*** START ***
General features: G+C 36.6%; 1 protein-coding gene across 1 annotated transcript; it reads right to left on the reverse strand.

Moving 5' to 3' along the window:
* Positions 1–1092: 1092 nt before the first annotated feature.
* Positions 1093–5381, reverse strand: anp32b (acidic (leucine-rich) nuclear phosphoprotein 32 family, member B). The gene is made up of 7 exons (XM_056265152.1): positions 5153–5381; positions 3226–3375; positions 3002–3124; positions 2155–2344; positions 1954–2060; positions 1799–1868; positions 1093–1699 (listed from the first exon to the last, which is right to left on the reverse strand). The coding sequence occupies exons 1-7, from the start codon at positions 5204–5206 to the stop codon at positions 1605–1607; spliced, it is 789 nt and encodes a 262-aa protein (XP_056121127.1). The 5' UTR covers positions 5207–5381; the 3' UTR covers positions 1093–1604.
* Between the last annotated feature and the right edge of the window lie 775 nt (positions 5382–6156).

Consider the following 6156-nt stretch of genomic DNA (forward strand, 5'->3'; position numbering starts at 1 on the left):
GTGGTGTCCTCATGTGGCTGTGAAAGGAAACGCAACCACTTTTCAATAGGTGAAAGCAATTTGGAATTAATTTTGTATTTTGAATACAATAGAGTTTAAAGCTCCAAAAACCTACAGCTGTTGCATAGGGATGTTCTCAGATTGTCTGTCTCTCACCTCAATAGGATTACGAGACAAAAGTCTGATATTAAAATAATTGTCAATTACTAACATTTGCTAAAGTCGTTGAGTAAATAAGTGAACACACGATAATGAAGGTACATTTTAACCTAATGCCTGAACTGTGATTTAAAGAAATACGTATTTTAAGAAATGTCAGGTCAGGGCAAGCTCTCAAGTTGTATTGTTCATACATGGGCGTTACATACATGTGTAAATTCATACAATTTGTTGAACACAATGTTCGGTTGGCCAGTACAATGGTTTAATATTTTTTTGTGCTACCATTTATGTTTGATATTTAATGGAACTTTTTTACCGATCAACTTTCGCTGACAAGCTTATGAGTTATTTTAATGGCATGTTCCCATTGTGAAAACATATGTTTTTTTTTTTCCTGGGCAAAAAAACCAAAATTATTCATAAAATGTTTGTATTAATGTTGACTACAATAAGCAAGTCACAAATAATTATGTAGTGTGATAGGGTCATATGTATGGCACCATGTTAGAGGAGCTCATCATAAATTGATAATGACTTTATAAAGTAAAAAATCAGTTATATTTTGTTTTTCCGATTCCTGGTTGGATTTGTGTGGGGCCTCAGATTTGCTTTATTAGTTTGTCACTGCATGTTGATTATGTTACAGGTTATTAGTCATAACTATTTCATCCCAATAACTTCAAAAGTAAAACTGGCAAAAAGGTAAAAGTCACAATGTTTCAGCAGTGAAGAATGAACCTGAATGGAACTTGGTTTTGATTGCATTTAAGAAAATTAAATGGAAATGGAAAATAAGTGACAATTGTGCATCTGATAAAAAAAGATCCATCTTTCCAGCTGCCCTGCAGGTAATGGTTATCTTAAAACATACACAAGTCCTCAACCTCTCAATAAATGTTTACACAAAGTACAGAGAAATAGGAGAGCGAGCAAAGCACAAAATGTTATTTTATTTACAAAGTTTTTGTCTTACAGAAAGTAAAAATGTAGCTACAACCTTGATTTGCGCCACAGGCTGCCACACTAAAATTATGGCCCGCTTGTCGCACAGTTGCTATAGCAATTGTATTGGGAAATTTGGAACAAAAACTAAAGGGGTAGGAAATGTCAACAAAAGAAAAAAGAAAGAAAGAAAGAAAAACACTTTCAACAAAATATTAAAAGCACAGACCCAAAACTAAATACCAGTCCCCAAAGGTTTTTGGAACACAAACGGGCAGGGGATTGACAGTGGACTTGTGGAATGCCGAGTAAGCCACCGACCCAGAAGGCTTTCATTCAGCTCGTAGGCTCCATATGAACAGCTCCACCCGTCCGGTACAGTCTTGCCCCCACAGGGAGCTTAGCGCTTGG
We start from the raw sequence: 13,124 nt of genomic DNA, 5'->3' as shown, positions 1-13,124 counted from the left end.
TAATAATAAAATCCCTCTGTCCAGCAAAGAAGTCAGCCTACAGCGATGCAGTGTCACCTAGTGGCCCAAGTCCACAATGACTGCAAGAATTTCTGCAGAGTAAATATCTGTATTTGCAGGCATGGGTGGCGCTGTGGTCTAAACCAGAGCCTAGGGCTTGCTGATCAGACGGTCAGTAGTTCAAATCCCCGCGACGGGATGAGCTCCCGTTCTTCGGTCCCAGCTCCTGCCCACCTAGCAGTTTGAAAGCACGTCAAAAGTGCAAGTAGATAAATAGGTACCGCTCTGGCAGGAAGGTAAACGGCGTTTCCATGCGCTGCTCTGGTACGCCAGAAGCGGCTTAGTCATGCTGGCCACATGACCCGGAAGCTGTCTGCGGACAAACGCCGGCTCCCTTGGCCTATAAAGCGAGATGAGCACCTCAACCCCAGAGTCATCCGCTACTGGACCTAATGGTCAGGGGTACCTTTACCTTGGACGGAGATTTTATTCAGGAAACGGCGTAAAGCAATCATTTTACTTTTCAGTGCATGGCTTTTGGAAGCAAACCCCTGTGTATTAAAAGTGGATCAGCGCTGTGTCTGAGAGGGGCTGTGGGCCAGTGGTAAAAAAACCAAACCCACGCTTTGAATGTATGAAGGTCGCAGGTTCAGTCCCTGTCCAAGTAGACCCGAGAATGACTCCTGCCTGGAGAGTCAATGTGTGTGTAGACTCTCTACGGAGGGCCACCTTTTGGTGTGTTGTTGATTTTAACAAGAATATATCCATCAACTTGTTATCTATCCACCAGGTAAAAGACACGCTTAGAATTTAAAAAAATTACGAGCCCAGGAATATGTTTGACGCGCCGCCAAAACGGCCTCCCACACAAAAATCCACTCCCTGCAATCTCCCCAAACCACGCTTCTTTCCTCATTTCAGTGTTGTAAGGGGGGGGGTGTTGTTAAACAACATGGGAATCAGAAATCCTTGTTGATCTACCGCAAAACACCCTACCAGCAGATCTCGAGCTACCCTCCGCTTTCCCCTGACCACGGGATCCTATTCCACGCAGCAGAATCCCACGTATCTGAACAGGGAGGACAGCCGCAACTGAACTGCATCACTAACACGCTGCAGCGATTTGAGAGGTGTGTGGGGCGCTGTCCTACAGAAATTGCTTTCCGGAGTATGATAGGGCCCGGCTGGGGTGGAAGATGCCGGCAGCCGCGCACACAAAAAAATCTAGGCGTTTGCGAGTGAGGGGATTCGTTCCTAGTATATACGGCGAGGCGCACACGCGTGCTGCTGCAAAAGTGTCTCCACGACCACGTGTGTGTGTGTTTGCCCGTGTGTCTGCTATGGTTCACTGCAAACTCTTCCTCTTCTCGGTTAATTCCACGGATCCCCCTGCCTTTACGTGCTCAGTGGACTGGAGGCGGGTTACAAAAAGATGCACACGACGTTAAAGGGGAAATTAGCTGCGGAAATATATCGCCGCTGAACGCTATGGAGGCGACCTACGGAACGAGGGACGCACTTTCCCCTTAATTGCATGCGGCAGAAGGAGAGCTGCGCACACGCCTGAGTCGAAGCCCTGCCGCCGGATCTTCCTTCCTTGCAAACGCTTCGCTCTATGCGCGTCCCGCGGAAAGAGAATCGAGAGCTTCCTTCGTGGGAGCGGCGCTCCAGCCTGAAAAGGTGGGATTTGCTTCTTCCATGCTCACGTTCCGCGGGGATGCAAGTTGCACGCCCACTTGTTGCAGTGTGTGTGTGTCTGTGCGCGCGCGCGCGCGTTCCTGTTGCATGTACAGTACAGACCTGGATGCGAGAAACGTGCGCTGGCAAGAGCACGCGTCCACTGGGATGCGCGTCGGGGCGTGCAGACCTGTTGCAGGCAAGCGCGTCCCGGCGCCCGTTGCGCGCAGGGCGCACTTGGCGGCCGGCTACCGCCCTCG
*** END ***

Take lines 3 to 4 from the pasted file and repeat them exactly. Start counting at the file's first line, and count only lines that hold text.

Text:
* Positions 1–1092: 1092 nt before the first annotated feature.
* Positions 1093–5381, reverse strand: anp32b (acidic (leucine-rich) nuclear phosphoprotein 32 family, member B). The gene is made up of 7 exons (XM_056265152.1): positions 5153–5381; positions 3226–3375; positions 3002–3124; positions 2155–2344; positions 1954–2060; positions 1799–1868; positions 1093–1699 (listed from the first exon to the last, which is right to left on the reverse strand). The coding sequence occupies exons 1-7, from the start codon at positions 5204–5206 to the stop codon at positions 1605–1607; spliced, it is 789 nt and encodes a 262-aa protein (XP_056121127.1). The 5' UTR covers positions 5207–5381; the 3' UTR covers positions 1093–1604.